Navy Beans:

The Navy beans are small, oval-shaped white beans that are popular in baked bean dishes. They have a mild taste and a creamy texture when cooked.

Mung Beans:

All the Mung beans are small, green legumes commonly used in Asian cuisine. They are often sprouted and used in salads, stir-fries, and curries.

Fava Beans:

The Fava beans, also known as broad beans, have a buttery texture and a slightly bitter taste. They are used in Mediterranean and Middle Eastern cuisines in dishes like salads.

Adzuki Beans:

The Adzuki beans are small, red legumes with a slightly sweet flavour. They are commonly used in East Asian desserts, soups, and sweet bean pastes.

Lima Beans:

The Lima beans are large, flat, green or white legumes with a buttery texture. They are used in succotash, stews, and casseroles.

Red Lentils:

The Red lentils are hulled and split red lentils with a mild, sweet flavour. They cook quickly and are commonly used in Indian and Middle Eastern dishes.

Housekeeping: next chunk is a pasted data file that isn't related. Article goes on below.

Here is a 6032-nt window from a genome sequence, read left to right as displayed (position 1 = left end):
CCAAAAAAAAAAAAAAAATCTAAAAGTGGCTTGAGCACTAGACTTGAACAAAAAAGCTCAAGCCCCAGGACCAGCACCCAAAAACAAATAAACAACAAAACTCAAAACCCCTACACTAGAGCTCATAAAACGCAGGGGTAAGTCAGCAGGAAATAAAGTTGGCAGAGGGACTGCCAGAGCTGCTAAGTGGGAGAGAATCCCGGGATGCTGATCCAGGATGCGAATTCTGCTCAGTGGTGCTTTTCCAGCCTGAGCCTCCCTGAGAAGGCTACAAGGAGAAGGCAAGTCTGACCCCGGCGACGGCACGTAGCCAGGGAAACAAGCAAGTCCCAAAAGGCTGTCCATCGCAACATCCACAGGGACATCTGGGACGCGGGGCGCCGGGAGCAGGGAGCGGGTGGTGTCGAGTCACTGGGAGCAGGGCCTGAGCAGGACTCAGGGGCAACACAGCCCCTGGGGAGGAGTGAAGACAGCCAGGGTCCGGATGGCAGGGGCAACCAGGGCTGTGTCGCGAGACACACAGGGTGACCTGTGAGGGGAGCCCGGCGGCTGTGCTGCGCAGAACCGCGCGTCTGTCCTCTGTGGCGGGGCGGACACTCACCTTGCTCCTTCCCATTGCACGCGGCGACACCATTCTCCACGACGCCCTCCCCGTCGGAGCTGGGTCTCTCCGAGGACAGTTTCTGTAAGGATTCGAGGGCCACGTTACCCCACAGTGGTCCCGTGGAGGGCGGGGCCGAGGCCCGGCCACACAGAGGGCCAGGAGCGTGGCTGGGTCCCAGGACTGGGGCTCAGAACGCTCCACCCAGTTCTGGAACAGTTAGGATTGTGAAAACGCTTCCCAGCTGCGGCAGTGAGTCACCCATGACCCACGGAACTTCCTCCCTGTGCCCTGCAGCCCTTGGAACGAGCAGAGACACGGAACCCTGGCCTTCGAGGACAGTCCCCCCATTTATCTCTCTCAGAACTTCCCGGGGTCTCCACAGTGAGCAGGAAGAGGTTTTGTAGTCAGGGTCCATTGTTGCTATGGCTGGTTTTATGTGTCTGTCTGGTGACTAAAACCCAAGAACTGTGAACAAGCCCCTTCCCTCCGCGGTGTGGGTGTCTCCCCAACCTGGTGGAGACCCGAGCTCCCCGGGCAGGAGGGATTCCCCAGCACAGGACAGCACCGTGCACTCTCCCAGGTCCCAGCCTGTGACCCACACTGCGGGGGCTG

Green Lentils:

This Green lentils are small, green or brown legumes with a peppery flavour. They hold their shape well when cooked and are suitable for salads and side dishes.

Yellow Lentils:

This Yellow lentils are hulled and split yellow lentils with a mild flavour. They are commonly used in Indian dals and soups.

Brown Lentils:

Brown lentils are versatile and hold their shape well when cooked. They are suitable for salads, soups, and side dishes.

White Beans:

White beans, including cannellini and Great Northern beans, are mild-flavoured legumes commonly used in Italian and Mediterranean cuisine. They are used in soups, stews, and salads.